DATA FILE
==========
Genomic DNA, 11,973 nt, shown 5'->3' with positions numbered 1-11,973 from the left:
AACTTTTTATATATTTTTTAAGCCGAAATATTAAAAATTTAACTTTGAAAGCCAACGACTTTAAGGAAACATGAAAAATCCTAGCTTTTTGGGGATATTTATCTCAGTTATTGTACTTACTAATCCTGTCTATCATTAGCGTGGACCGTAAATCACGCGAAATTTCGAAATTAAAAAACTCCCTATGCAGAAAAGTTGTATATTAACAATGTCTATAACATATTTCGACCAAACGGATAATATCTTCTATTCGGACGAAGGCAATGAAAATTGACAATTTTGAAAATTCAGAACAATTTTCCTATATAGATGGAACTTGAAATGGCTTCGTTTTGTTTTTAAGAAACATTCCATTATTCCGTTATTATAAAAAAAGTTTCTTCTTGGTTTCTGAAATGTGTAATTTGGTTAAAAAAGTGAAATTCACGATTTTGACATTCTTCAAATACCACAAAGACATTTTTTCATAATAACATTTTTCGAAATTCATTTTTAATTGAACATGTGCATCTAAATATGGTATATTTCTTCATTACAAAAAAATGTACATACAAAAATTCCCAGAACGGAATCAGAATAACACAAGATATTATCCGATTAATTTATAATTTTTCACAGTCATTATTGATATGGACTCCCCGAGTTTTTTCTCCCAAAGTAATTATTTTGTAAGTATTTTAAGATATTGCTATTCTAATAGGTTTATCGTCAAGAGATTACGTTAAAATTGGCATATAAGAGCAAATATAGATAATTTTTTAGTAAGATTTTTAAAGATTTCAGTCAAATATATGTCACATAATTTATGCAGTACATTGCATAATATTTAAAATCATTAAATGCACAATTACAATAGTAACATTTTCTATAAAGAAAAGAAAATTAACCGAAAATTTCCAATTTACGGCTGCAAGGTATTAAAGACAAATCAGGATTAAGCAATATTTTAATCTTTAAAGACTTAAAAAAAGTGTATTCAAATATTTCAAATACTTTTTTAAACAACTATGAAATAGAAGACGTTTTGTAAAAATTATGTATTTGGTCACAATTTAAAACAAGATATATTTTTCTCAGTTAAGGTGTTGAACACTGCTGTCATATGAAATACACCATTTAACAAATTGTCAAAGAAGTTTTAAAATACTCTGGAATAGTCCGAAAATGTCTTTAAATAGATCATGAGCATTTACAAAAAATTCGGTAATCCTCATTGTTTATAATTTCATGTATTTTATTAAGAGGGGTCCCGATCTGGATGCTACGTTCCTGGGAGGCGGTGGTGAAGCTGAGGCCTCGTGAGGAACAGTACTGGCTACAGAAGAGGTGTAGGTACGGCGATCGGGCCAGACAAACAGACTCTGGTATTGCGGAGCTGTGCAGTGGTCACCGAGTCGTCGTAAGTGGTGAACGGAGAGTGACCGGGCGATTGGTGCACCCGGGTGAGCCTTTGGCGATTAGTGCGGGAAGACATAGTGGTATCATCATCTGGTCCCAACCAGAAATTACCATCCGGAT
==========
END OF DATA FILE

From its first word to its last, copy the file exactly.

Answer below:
Genomic DNA, 11,973 nt, shown 5'->3' with positions numbered 1-11,973 from the left:
AACTTTTTATATATTTTTTAAGCCGAAATATTAAAAATTTAACTTTGAAAGCCAACGACTTTAAGGAAACATGAAAAATCCTAGCTTTTTGGGGATATTTATCTCAGTTATTGTACTTACTAATCCTGTCTATCATTAGCGTGGACCGTAAATCACGCGAAATTTCGAAATTAAAAAACTCCCTATGCAGAAAAGTTGTATATTAACAATGTCTATAACATATTTCGACCAAACGGATAATATCTTCTATTCGGACGAAGGCAATGAAAATTGACAATTTTGAAAATTCAGAACAATTTTCCTATATAGATGGAACTTGAAATGGCTTCGTTTTGTTTTTAAGAAACATTCCATTATTCCGTTATTATAAAAAAAGTTTCTTCTTGGTTTCTGAAATGTGTAATTTGGTTAAAAAAGTGAAATTCACGATTTTGACATTCTTCAAATACCACAAAGACATTTTTTCATAATAACATTTTTCGAAATTCATTTTTAATTGAACATGTGCATCTAAATATGGTATATTTCTTCATTACAAAAAAATGTACATACAAAAATTCCCAGAACGGAATCAGAATAACACAAGATATTATCCGATTAATTTATAATTTTTCACAGTCATTATTGATATGGACTCCCCGAGTTTTTTCTCCCAAAGTAATTATTTTGTAAGTATTTTAAGATATTGCTATTCTAATAGGTTTATCGTCAAGAGATTACGTTAAAATTGGCATATAAGAGCAAATATAGATAATTTTTTAGTAAGATTTTTAAAGATTTCAGTCAAATATATGTCACATAATTTATGCAGTACATTGCATAATATTTAAAATCATTAAATGCACAATTACAATAGTAACATTTTCTATAAAGAAAAGAAAATTAACCGAAAATTTCCAATTTACGGCTGCAAGGTATTAAAGACAAATCAGGATTAAGCAATATTTTAATCTTTAAAGACTTAAAAAAAGTGTATTCAAATATTTCAAATACTTTTTTAAACAACTATGAAATAGAAGACGTTTTGTAAAAATTATGTATTTGGTCACAATTTAAAACAAGATATATTTTTCTCAGTTAAGGTGTTGAACACTGCTGTCATATGAAATACACCATTTAACAAATTGTCAAAGAAGTTTTAAAATACTCTGGAATAGTCCGAAAATGTCTTTAAATAGATCATGAGCATTTACAAAAAATTCGGTAATCCTCATTGTTTATAATTTCATGTATTTTATTAAGAGGGGTCCCGATCTGGATGCTACGTTCCTGGGAGGCGGTGGTGAAGCTGAGGCCTCGTGAGGAACAGTACTGGCTACAGAAGAGGTGTAGGTACGGCGATCGGGCCAGACAAACAGACTCTGGTATTGCGGAGCTGTGCAGTGGTCACCGAGTCGTCGTAAGTGGTGAACGGAGAGTGACCGGGCGATTGGTGCACCCGGGTGAGCCTTTGGCGATTAGTGCGGGAAGACATAGTGGTATCATCATCTGGTCCCAACCAGAAATTACCATCCGGAT